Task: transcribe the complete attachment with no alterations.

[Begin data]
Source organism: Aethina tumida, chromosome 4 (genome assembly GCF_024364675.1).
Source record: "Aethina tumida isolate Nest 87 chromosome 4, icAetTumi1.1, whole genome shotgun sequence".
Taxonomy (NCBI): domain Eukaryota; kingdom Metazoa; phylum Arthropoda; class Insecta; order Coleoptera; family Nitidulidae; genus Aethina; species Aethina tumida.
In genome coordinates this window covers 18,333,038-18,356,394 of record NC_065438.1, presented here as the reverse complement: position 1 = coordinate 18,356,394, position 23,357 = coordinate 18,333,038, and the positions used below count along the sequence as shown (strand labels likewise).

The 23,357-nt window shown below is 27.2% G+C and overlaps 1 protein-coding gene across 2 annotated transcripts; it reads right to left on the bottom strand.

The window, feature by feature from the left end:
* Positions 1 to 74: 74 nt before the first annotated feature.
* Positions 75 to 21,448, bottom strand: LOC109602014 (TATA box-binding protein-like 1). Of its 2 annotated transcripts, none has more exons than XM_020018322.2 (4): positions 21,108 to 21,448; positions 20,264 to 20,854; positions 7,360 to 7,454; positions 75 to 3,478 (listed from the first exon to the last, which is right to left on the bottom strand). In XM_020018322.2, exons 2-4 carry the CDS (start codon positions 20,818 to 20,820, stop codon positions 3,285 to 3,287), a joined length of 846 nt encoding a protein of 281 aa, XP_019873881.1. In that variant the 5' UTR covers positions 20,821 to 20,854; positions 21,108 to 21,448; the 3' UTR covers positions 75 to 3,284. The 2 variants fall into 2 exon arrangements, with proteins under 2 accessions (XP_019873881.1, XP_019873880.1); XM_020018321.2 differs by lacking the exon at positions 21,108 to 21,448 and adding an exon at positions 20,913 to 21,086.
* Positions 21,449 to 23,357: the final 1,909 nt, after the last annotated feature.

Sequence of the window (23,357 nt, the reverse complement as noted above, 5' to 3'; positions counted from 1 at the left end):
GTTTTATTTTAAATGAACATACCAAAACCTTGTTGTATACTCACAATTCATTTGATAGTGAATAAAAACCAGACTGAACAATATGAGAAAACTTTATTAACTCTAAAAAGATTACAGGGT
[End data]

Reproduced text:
Source organism: Aethina tumida, chromosome 4 (genome assembly GCF_024364675.1).
Source record: "Aethina tumida isolate Nest 87 chromosome 4, icAetTumi1.1, whole genome shotgun sequence".
Taxonomy (NCBI): domain Eukaryota; kingdom Metazoa; phylum Arthropoda; class Insecta; order Coleoptera; family Nitidulidae; genus Aethina; species Aethina tumida.
In genome coordinates this window covers 18,333,038-18,356,394 of record NC_065438.1, presented here as the reverse complement: position 1 = coordinate 18,356,394, position 23,357 = coordinate 18,333,038, and the positions used below count along the sequence as shown (strand labels likewise).

The 23,357-nt window shown below is 27.2% G+C and overlaps 1 protein-coding gene across 2 annotated transcripts; it reads right to left on the bottom strand.

The window, feature by feature from the left end:
* Positions 1 to 74: 74 nt before the first annotated feature.
* Positions 75 to 21,448, bottom strand: LOC109602014 (TATA box-binding protein-like 1). Of its 2 annotated transcripts, none has more exons than XM_020018322.2 (4): positions 21,108 to 21,448; positions 20,264 to 20,854; positions 7,360 to 7,454; positions 75 to 3,478 (listed from the first exon to the last, which is right to left on the bottom strand). In XM_020018322.2, exons 2-4 carry the CDS (start codon positions 20,818 to 20,820, stop codon positions 3,285 to 3,287), a joined length of 846 nt encoding a protein of 281 aa, XP_019873881.1. In that variant the 5' UTR covers positions 20,821 to 20,854; positions 21,108 to 21,448; the 3' UTR covers positions 75 to 3,284. The 2 variants fall into 2 exon arrangements, with proteins under 2 accessions (XP_019873881.1, XP_019873880.1); XM_020018321.2 differs by lacking the exon at positions 21,108 to 21,448 and adding an exon at positions 20,913 to 21,086.
* Positions 21,449 to 23,357: the final 1,909 nt, after the last annotated feature.

Sequence of the window (23,357 nt, the reverse complement as noted above, 5' to 3'; positions counted from 1 at the left end):
GTTTTATTTTAAATGAACATACCAAAACCTTGTTGTATACTCACAATTCATTTGATAGTGAATAAAAACCAGACTGAACAATATGAGAAAACTTTATTAACTCTAAAAAGATTACAGGGT